Walpole kick-starts the Gothic revival in domestic architecture
As one of the group of Thames-side villas that survive from the 18th Century, Strawberry Hill’s significance in architectural style, political history and connections to the life of Horace Walpole is compelling.
Strawberry Hill once enjoyed fine views down to the River Thames in West London. It stands out even among the other eighteenth century villas with its turrets, decorated chimneys, asymmetry and eclectic Gothic eccentricities and is in stark contrast to the restrained and classical Palladian style that was so widespread and fashionable at the time. Its proximity to central London and its spectacular collections made it a popular visitor attraction.
Horace Walpole was one of the greatest tastemakers of eighteenth century Britain, and the Gothic Revival style he introduced and promoted soon superseded Palladianism. He transformed the existing house, locally known as ‘Chopped-Straw Hall’ between 1748 and 1790 with the help of several architects including John Chute and Robert Adam.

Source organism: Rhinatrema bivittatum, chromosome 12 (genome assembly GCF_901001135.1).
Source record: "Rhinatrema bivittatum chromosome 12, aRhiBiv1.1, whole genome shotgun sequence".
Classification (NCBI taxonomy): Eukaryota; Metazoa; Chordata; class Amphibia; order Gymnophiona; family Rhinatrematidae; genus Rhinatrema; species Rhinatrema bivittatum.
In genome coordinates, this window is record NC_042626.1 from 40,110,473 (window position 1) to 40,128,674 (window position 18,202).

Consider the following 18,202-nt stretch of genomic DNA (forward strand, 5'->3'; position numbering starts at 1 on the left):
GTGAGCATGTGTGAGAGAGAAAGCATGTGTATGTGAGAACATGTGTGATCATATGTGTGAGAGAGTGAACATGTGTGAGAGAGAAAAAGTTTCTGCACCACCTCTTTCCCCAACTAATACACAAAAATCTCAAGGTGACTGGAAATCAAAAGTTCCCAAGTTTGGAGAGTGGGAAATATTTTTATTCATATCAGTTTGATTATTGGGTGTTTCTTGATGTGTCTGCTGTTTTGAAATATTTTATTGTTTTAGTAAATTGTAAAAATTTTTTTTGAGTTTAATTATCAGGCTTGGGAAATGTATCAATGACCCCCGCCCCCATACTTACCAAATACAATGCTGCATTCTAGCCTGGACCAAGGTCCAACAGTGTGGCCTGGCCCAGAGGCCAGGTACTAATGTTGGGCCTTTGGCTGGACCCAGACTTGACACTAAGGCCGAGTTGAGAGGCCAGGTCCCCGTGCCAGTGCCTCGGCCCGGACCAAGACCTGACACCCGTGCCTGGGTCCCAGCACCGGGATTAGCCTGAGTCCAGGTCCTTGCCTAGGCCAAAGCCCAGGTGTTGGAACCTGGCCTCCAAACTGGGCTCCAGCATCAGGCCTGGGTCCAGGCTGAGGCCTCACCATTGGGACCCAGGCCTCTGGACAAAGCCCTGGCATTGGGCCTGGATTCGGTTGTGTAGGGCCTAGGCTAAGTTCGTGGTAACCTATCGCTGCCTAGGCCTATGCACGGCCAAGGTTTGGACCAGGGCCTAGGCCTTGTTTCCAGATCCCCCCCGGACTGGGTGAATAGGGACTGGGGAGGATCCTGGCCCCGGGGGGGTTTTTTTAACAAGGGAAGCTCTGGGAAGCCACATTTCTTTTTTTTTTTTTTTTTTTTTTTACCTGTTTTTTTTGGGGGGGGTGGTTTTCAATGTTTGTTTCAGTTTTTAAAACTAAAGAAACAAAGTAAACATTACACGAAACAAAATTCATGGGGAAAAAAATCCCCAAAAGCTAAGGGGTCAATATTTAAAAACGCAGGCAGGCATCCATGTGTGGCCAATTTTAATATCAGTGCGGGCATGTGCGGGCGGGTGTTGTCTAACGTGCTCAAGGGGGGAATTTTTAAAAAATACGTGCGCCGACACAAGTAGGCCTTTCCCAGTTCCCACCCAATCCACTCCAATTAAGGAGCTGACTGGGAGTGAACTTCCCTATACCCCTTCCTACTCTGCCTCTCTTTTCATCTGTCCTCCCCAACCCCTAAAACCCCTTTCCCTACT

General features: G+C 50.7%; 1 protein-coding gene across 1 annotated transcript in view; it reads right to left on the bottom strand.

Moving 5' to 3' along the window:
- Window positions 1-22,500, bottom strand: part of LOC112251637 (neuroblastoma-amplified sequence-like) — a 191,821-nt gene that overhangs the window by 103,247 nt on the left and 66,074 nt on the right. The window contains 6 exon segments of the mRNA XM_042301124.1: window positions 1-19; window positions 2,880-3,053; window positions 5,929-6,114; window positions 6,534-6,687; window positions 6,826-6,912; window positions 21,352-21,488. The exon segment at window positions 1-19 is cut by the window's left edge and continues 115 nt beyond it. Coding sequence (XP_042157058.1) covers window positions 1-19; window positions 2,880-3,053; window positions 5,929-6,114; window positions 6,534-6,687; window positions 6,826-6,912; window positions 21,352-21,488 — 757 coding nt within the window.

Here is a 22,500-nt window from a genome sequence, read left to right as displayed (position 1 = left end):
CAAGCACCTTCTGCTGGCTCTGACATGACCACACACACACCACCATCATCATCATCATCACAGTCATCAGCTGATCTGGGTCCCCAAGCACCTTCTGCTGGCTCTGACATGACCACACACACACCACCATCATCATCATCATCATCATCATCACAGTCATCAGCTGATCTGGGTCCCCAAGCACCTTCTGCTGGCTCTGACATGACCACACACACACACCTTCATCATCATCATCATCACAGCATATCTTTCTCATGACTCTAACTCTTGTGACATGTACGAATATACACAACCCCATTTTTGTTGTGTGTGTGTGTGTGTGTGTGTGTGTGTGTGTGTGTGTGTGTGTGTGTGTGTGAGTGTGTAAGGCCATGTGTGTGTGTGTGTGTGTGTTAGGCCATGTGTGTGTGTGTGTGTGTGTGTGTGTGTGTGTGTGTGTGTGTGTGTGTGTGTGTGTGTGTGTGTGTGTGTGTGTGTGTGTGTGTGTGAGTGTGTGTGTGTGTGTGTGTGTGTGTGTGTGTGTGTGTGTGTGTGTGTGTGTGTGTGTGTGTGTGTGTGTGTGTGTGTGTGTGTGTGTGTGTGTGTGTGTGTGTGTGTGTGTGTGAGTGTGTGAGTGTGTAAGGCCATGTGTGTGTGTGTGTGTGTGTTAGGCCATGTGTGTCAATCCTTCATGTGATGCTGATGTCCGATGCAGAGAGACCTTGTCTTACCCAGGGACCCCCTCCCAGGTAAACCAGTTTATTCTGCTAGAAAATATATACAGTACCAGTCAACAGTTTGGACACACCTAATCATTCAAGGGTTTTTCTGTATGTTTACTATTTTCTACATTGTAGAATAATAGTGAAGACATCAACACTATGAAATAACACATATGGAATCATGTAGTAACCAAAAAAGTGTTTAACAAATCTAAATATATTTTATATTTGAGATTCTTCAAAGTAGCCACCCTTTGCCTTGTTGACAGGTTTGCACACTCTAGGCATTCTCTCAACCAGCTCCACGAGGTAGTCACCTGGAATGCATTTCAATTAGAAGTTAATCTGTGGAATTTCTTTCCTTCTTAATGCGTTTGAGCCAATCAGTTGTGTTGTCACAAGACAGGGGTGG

They let their imagination run riot not only in the design of the building, but also in the materials used for construction.
Man of letters
The resulting villa was intended as a showroom for Walpole’s extensive and idiosyncratic collection of artefacts and antiquities, collected throughout his vast travels.
He was influential not only in artistic spheres, but also in literary and political circles. Many dignitaries and society figures of the time were entertained under his papier mâché vaulted ceilings and people would travel long distances to see his extensive collections as well as to admire his eccentric house.
Other than his letters, Walpole also established the first private printing press at Strawberry Hill in 1757 where he published important historical texts and his own writings. His most famous work was the first Gothic horror novel – ‘The Castle of Otranto’.
After subsequent owners, in the nineteenth century the house passed into the possession of Lady Frances Waldegrave. She hosted many lavish political and social gatherings here. Sadly most of the contents of the house were sold in the ‘Great Sale’ of 1842 which lasted a remarkable 32 days, and Walpole’s possessions are now spread all over the globe.
The house’s most recent occupiers, St Mary’s College effectively saved the building from destruction, by purchasing it at a time when its public appreciation was at a low point. The Strawberry Hill Trust (founded in 2002) has since been working tirelessly to protect Walpole’s creation.